OWASP Top 10 – A9 Using Components with Known Vulnerabilities

Description

Known software vulnerabilities are available to everyone on the Internet. If an attacker knows which components you use, he can retrieve these vulnerabilities and find a way to exploit them.

Examples

Somehow, an attacker found out my bank’s website uses Apache web server version 1.3.22 on Win32. This version has a critical vulnerability that allows remote attackers to execute arbitrary commands. As, on Windows, the web server runs with SYSTEM privileges, this vulnerability can be exploited by the attacker to do what he wants (steal information, stop services…) on that server.
The attacker first stop the local firewall that blocks outbound connections from the web server to the Internet. Then he can download a network traffic monitoring tool, install it and start it to intercept all traffic behind the Apache web server (after SSL termination). All login requests are intercepted and relevant information (obviously, login and passcode) is extracted and uploaded to its server using a simple Batch script.

Mitigations

The first protection is of course to obfuscate information related to the components (servers, frameworks, operating systems…) you use to run your application. Refer to the previous article related to Security Misconfiguration for details.

Know your application

To reduce the risk of using vulnerable components, you need to know exactly what components your application uses (directly or not) and the version of each of these components.

If you use Maven to build your application, you should add Versions Maven plugin to display the list of dependencies used by your application which have newer versions available. You can even generate an HTML report for your project documentation.
This Maven plugin is just a first step to verify your application uses newest versions of its dependent librairies.
But obviously, you can’t update all the dependencies only because there is a new version available. Updating a dependency’s version implies running non regression tests. And updating libraries sometimes can be very expensive if the API has changed. Besides, latest versions could have no security fixes and it could contain new vulnerabilities.

Know your vulnerabilities

As I explained in a previous post, security patches should be installed as soon as possible. But you also need to know these patches exist and what they fix to know whether your application is at risk or not.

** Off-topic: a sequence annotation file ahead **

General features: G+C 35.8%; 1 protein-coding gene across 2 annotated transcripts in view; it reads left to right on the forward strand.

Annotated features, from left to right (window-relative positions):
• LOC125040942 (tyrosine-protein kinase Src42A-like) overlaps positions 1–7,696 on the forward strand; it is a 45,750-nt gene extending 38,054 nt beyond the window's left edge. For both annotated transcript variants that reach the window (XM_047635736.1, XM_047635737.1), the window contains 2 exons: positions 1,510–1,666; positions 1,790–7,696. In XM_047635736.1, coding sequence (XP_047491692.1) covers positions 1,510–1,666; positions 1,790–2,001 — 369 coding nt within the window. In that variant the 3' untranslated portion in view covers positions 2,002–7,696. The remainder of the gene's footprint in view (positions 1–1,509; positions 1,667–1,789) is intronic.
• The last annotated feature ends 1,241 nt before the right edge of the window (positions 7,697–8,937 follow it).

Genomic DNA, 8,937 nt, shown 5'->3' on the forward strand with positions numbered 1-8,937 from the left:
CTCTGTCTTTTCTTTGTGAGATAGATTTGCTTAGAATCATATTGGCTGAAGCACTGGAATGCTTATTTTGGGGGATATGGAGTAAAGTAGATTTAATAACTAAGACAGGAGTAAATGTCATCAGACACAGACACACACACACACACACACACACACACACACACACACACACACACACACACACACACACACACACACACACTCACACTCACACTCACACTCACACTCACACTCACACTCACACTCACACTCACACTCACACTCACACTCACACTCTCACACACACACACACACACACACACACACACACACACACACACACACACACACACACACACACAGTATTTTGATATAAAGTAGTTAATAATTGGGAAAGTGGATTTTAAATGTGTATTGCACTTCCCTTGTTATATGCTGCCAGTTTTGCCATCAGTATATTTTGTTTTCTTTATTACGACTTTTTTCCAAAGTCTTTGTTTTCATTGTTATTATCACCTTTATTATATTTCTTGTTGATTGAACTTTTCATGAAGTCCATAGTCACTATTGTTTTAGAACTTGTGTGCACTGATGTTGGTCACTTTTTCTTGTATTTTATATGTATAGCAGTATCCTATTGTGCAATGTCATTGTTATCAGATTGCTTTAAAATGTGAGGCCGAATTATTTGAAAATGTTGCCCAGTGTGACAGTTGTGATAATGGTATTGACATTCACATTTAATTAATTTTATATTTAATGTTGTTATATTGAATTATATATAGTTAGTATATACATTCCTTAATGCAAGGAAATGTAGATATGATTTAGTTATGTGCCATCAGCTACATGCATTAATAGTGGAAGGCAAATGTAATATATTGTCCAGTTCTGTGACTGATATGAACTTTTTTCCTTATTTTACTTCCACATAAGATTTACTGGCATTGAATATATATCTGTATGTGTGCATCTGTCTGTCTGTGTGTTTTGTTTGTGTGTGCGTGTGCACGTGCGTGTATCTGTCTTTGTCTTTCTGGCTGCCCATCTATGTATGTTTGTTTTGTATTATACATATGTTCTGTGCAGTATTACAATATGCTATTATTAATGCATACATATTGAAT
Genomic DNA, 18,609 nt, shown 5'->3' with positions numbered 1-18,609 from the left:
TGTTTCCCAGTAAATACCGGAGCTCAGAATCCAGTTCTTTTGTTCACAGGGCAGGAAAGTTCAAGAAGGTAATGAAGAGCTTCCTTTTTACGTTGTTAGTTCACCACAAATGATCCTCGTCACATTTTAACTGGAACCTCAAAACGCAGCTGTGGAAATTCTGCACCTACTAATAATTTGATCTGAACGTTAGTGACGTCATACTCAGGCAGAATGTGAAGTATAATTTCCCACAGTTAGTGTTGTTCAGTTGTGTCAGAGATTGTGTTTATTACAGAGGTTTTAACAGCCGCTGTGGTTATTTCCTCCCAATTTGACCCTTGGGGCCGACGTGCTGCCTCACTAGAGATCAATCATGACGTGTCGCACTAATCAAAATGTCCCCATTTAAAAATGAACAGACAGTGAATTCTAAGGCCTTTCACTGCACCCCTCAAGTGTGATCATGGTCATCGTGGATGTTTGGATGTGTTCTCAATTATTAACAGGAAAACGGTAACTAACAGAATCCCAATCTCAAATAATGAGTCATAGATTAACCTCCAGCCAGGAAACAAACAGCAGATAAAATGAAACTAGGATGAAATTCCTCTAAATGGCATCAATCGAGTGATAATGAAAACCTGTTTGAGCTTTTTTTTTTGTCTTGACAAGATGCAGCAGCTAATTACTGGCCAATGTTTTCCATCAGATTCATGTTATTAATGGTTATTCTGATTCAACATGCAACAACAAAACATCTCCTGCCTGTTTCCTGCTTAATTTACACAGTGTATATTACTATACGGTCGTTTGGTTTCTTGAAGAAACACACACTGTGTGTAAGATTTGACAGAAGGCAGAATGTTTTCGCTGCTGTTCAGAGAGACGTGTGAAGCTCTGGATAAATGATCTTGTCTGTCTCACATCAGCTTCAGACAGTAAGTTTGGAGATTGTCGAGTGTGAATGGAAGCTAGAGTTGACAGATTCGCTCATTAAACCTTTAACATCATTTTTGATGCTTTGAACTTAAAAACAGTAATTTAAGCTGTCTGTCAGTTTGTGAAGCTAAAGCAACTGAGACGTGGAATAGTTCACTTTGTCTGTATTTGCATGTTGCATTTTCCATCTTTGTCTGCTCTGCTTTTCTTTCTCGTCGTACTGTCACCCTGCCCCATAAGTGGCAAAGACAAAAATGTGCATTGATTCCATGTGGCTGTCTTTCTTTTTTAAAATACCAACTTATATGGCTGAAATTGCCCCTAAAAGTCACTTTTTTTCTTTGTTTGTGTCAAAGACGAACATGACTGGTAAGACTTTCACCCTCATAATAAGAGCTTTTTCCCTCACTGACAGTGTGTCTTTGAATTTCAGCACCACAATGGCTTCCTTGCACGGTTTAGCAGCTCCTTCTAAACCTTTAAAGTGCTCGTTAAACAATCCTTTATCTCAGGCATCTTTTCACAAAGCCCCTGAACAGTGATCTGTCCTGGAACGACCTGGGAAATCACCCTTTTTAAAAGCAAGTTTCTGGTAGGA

OWASP proposes a very interesting free/open-source tool named Dependency Check and focused on known vulnerabilities. It is available as a simple java command line, but also as plugins for Ant, Maven or Jenkins.
This tool shall scan your application to identify third-party libraries (with versions). Then for each library, the tool will check if the identified version has Common Vulnerabilities and Exposures (CVE) referenced in the National Vulnerability Database. With this tool, you will have a clear view of the known vulnerabilities in your application

Run your own security assessment tests

Even if there are no known CVE identified, the combination of different libraries and how you use these APIs could create a vulnerability. Before deploying a new major version of your application on production, consider doing a full static code analysis and a manual code review. Running a penetration test is also recommended for very sensitive applications.

Educate your developers

Developer should not add a new dependency in the application without a strict validation process.
First, before adding a new library, check that no existing dependency can do the same thing.
E.g. on a previous project, a developer that wanted to manipulate a String decided to add Google Guava as a dependency. I have nothing against Guava, but Apache Commons Lang was already a dependency and could do exactly the same thing. Why adding a new library (and its own dependencies) only for one method? Your application will be bigger, more difficult to maintain and more important, you could add new vulnerabilities!
If you really need that library, check it has no known vulnerabilities on the NVD. If vulnerabilities exist, verify they are fixed in the targeted version.
If you use Maven with a repository manager, you should also apply this validation process on this repository to reject a library which has known vulnerabilities.

Enable the Java Security Manager

My last recommendation about this topic would be to enable and properly configure the Security Manager according to your needs. It will be your last line of defense to protect your system against some vulnerability exploits on Java libraries.
Of course, it is only for Java applications. It won’t protect your web server or your database…

To see all articles related to OWASP Top 10, follow the tag #owasp

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